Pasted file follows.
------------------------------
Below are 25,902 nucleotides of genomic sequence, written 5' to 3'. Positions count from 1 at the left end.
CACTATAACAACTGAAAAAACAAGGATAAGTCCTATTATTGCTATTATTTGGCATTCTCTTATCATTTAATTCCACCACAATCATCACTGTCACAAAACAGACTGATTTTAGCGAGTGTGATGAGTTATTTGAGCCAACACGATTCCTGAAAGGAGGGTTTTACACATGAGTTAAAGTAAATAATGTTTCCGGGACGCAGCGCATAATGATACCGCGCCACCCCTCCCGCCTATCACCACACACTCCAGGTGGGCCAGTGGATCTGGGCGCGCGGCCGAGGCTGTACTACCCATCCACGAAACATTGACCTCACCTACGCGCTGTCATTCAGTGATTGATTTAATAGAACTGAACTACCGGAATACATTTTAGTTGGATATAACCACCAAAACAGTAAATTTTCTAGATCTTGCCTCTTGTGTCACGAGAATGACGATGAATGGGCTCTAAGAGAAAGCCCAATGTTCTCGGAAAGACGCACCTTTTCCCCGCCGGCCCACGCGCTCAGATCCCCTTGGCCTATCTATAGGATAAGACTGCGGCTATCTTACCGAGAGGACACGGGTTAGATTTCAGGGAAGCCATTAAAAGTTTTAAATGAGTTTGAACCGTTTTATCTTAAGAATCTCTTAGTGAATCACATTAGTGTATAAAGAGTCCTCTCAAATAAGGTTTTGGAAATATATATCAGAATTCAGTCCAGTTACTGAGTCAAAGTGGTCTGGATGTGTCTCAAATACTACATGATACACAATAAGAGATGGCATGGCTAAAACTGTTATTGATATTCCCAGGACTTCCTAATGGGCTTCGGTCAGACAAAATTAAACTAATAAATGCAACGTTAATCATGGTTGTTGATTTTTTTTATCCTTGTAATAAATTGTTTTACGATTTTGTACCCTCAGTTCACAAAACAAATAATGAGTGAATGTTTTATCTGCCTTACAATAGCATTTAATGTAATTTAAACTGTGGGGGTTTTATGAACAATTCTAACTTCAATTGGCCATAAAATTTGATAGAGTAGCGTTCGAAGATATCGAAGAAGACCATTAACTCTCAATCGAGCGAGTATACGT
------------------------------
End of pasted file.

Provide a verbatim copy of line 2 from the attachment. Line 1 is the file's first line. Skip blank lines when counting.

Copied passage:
CACTATAACAACTGAAAAAACAAGGATAAGTCCTATTATTGCTATTATTTGGCATTCTCTTATCATTTAATTCCACCACAATCATCACTGTCACAAAACAGACTGATTTTAGCGAGTGTGATGAGTTATTTGAGCCAACACGATTCCTGAAAGGAGGGTTTTACACATGAGTTAAAGTAAATAATGTTTCCGGGACGCAGCGCATAATGATACCGCGCCACCCCTCCCGCCTATCACCACACACTCCAGGTGGGCCAGTGGATCTGGGCGCGCGGCCGAGGCTGTACTACCCATCCACGAAACATTGACCTCACCTACGCGCTGTCATTCAGTGATTGATTTAATAGAACTGAACTACCGGAATACATTTTAGTTGGATATAACCACCAAAACAGTAAATTTTCTAGATCTTGCCTCTTGTGTCACGAGAATGACGATGAATGGGCTCTAAGAGAAAGCCCAATGTTCTCGGAAAGACGCACCTTTTCCCCGCCGGCCCACGCGCTCAGATCCCCTTGGCCTATCTATAGGATAAGACTGCGGCTATCTTACCGAGAGGACACGGGTTAGATTTCAGGGAAGCCATTAAAAGTTTTAAATGAGTTTGAACCGTTTTATCTTAAGAATCTCTTAGTGAATCACATTAGTGTATAAAGAGTCCTCTCAAATAAGGTTTTGGAAATATATATCAGAATTCAGTCCAGTTACTGAGTCAAAGTGGTCTGGATGTGTCTCAAATACTACATGATACACAATAAGAGATGGCATGGCTAAAACTGTTATTGATATTCCCAGGACTTCCTAATGGGCTTCGGTCAGACAAAATTAAACTAATAAATGCAACGTTAATCATGGTTGTTGATTTTTTTTATCCTTGTAATAAATTGTTTTACGATTTTGTACCCTCAGTTCACAAAACAAATAATGAGTGAATGTTTTATCTGCCTTACAATAGCATTTAATGTAATTTAAACTGTGGGGGTTTTATGAACAATTCTAACTTCAATTGGCCATAAAATTTGATAGAGTAGCGTTCGAAGATATCGAAGAAGACCATTAACTCTCAATCGAGCGAGTATACGT